School Lockdown Procedure Prevented Tragedy in Rancho Tehama
Students were running around on the playground and parents were dropping their children off at Rancho Tehama Elementary School Tuesday morning when the school secretary heard the first gunshots fired by Kevin Neal up the road.
Without delay, the administrators started a reverse evacuation and lockdown procedure, whisking children and parents alike into the elementary school. By the time Neal—who was on a shooting rampage throughout the small town—arrived at the campus, two-thirds of the school’s 100 students were inside, said district superintendent Richard Fitzpatrick. The school’s head custodian saw Neal crash his truck into the school’s gate and begin walking toward the facility, so the custodian stepped out and distracted him while the rest of the students were ushered into safety. Neal began firing but his gun jammed, providing essential seconds for the custodian to escape.
"The custodian's actions in diverting the attention from the shooter at that time gave us the much-needed seconds to complete the (lockdown) process," Fitzpatrick said in a Wednesday press conference. "That amount of seconds was critical."
Through surveillance video, Neal can then be seen going from door to door trying to find an entry, and when he failed, he began shooting through the school’s walls, windows, and doors. One child received gunshots in his chest and right foot while crouching under a table inside the classroom and is in fair condition at a local hospital.
Neal was unable to find an unlocked door to access the students, parents, and staff in the school, so he left the campus and was shot and killed by police a short time later. Fitzpatrick acknowledged that while one student was seriously injured, the incident could have ended much worse.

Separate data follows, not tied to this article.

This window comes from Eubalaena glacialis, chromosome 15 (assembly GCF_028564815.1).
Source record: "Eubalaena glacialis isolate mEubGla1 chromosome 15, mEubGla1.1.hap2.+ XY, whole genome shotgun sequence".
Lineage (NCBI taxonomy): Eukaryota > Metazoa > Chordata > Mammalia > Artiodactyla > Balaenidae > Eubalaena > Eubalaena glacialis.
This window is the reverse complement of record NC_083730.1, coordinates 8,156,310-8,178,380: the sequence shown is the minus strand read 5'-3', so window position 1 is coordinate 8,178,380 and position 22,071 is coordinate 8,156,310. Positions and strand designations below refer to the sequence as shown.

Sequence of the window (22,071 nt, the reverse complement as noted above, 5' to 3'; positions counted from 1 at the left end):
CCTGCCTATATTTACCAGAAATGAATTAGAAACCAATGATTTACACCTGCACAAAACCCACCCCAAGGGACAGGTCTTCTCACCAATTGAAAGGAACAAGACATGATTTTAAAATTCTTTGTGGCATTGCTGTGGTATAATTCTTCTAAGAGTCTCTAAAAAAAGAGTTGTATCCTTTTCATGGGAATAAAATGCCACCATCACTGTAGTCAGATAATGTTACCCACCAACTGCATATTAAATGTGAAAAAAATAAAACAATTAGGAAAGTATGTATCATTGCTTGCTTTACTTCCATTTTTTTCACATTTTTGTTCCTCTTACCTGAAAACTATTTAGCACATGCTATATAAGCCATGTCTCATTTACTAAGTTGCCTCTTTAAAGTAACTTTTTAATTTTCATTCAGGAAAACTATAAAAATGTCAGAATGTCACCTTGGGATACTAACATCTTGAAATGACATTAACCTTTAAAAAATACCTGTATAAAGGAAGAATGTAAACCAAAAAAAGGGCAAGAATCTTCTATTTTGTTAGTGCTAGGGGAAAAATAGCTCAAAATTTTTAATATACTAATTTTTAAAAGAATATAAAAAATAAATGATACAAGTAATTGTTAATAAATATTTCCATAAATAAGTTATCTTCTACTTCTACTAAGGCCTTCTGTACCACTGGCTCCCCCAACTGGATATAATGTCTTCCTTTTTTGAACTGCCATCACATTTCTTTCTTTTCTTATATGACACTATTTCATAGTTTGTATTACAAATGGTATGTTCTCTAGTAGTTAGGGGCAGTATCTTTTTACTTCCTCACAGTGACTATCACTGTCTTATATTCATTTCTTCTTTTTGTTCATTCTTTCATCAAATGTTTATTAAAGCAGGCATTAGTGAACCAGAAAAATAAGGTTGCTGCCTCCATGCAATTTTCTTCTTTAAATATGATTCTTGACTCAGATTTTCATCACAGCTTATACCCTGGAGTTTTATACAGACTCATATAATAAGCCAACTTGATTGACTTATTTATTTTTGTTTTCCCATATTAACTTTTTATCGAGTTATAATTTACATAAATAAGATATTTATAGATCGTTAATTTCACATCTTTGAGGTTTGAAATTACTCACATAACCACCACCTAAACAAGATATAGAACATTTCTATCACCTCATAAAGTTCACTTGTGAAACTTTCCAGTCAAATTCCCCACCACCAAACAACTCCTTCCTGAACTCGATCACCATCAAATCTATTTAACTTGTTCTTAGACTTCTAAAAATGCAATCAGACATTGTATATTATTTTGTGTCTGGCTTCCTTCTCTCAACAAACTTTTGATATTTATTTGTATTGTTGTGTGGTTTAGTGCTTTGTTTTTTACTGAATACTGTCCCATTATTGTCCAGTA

"The reason that I'm standing here today and I'm able to speak to you without breaking down and crying is because of the heroic efforts of our school staff," Fitzpatrick said.
Paul Timm, PSP, vice president at Facility Engineering Associates and a member of the ASIS School Safety and Security Council, says that the school’s straightforward and efficient lockdown procedure was the result of a heightened level of awareness.
“We are in a time of heightened awareness,” he tells Security Management. “This is following the events of Las Vegas, New York, and Texas. While only one of those involved a school, at the forefront of our minds is that there could be some kind of violence that takes place in our communities. One was a concert, one was a church, and one was right during dismissal time near a bike path before a parade. I think that helps everybody because we’re thinking, ‘how would I respond, what would I do, are we prepared?’ And that had to help them.”
Timm encourages school officials to always err on the side of caution when it comes to enacting lockdown or evacuation procedures—he notes that Rancho Tehama administrators began lockdown procedures before seeing the threat or being alerted by law enforcement.
“Not many of us really know, genuinely, what gunshots will sound like, and in Rancho Tehama they were able to just say, ‘I’m not going to assess whether that’s a real gunshot or not, we’re just getting in motion,’” Timm notes. “I think that erring on the side of caution is always the best thing to do. We can always say ‘whoops’ if someone got excited over a balloon popping and went into lockdown, but you’d much rather see them err on that side than someone investigating and finding out we’re not where we should be and we’re in big trouble.”
Timm has been in the school security industry since before the Columbine High School shooting, and says that, despite the relative regularity of incidents at schools, he often hears that people don’t want to increase school security.
“Sometimes people say to me that it’s a shame that we have to live in a time where these things happen and we have to keep schools locked down,” he says. “I like to equate it to vehicle safety—In the 70s you could buy a car that didn’t have seatbelts and car seats were nonexistent. That doesn’t mean it was better back then—it wasn’t. It might be less comfortable, but let’s face it, it’s safer to wear a seatbelt, to have kids in car seats. Whenever schools are questioning whether or not basic access control, emergency preparedness, and communication systems and capabilities are necessary, I don’t think it’s sad—I think the safer way to go is generally the better way, as long as we can keep perspective. I don’t want schools to look like Fort Knox either, but I do want them to be safer than they are today.”